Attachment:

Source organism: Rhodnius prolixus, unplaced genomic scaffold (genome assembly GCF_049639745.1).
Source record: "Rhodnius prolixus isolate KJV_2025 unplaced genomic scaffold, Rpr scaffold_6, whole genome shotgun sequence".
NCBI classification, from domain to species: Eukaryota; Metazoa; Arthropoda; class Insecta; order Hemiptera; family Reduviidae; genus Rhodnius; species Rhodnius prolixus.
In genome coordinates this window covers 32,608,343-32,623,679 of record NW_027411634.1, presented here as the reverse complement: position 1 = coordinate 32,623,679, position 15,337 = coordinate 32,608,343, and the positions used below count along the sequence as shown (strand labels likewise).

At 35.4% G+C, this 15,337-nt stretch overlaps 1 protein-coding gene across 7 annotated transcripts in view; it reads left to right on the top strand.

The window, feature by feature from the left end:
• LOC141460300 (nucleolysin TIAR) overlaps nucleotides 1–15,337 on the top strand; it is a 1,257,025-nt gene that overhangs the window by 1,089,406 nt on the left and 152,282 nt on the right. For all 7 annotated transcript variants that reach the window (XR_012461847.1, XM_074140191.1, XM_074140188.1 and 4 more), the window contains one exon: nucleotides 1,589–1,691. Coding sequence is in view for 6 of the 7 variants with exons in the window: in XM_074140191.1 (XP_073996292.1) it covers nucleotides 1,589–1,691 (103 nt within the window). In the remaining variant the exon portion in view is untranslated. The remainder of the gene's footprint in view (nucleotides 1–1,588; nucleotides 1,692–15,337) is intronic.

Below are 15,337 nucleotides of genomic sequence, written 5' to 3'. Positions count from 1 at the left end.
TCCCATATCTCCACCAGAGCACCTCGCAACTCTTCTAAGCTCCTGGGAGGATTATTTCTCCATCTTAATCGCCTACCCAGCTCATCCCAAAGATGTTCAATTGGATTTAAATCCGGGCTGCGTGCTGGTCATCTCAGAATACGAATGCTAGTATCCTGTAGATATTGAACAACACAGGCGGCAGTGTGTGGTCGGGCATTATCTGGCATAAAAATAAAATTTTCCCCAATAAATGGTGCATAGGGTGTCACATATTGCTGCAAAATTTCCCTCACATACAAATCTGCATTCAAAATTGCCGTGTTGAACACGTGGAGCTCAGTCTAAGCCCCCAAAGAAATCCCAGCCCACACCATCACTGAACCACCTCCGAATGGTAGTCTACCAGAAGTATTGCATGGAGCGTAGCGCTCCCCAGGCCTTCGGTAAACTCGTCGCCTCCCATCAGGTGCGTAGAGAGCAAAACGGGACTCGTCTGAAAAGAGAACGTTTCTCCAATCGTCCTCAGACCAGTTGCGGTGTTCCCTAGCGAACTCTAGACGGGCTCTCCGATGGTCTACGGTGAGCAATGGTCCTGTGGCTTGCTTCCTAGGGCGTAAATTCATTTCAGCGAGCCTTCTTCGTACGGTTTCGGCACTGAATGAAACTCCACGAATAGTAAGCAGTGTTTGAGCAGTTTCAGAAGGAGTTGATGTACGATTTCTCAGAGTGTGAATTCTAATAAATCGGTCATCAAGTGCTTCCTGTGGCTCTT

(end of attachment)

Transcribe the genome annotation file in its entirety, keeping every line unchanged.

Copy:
Source organism: Rhodnius prolixus, unplaced genomic scaffold (genome assembly GCF_049639745.1).
Source record: "Rhodnius prolixus isolate KJV_2025 unplaced genomic scaffold, Rpr scaffold_6, whole genome shotgun sequence".
NCBI classification, from domain to species: Eukaryota; Metazoa; Arthropoda; class Insecta; order Hemiptera; family Reduviidae; genus Rhodnius; species Rhodnius prolixus.
In genome coordinates this window covers 32,608,343-32,623,679 of record NW_027411634.1, presented here as the reverse complement: position 1 = coordinate 32,623,679, position 15,337 = coordinate 32,608,343, and the positions used below count along the sequence as shown (strand labels likewise).

At 35.4% G+C, this 15,337-nt stretch overlaps 1 protein-coding gene across 7 annotated transcripts in view; it reads left to right on the top strand.

The window, feature by feature from the left end:
• LOC141460300 (nucleolysin TIAR) overlaps nucleotides 1–15,337 on the top strand; it is a 1,257,025-nt gene that overhangs the window by 1,089,406 nt on the left and 152,282 nt on the right. For all 7 annotated transcript variants that reach the window (XR_012461847.1, XM_074140191.1, XM_074140188.1 and 4 more), the window contains one exon: nucleotides 1,589–1,691. Coding sequence is in view for 6 of the 7 variants with exons in the window: in XM_074140191.1 (XP_073996292.1) it covers nucleotides 1,589–1,691 (103 nt within the window). In the remaining variant the exon portion in view is untranslated. The remainder of the gene's footprint in view (nucleotides 1–1,588; nucleotides 1,692–15,337) is intronic.

Below are 15,337 nucleotides of genomic sequence, written 5' to 3'. Positions count from 1 at the left end.
TCCCATATCTCCACCAGAGCACCTCGCAACTCTTCTAAGCTCCTGGGAGGATTATTTCTCCATCTTAATCGCCTACCCAGCTCATCCCAAAGATGTTCAATTGGATTTAAATCCGGGCTGCGTGCTGGTCATCTCAGAATACGAATGCTAGTATCCTGTAGATATTGAACAACACAGGCGGCAGTGTGTGGTCGGGCATTATCTGGCATAAAAATAAAATTTTCCCCAATAAATGGTGCATAGGGTGTCACATATTGCTGCAAAATTTCCCTCACATACAAATCTGCATTCAAAATTGCCGTGTTGAACACGTGGAGCTCAGTCTAAGCCCCCAAAGAAATCCCAGCCCACACCATCACTGAACCACCTCCGAATGGTAGTCTACCAGAAGTATTGCATGGAGCGTAGCGCTCCCCAGGCCTTCGGTAAACTCGTCGCCTCCCATCAGGTGCGTAGAGAGCAAAACGGGACTCGTCTGAAAAGAGAACGTTTCTCCAATCGTCCTCAGACCAGTTGCGGTGTTCCCTAGCGAACTCTAGACGGGCTCTCCGATGGTCTACGGTGAGCAATGGTCCTGTGGCTTGCTTCCTAGGGCGTAAATTCATTTCAGCGAGCCTTCTTCGTACGGTTTCGGCACTGAATGAAACTCCACGAATAGTAAGCAGTGTTTGAGCAGTTTCAGAAGGAGTTGATGTACGATTTCTCAGAGTGTGAATTCTAATAAATCGGTCATCAAGTGCTTCCTGTGGCTCTT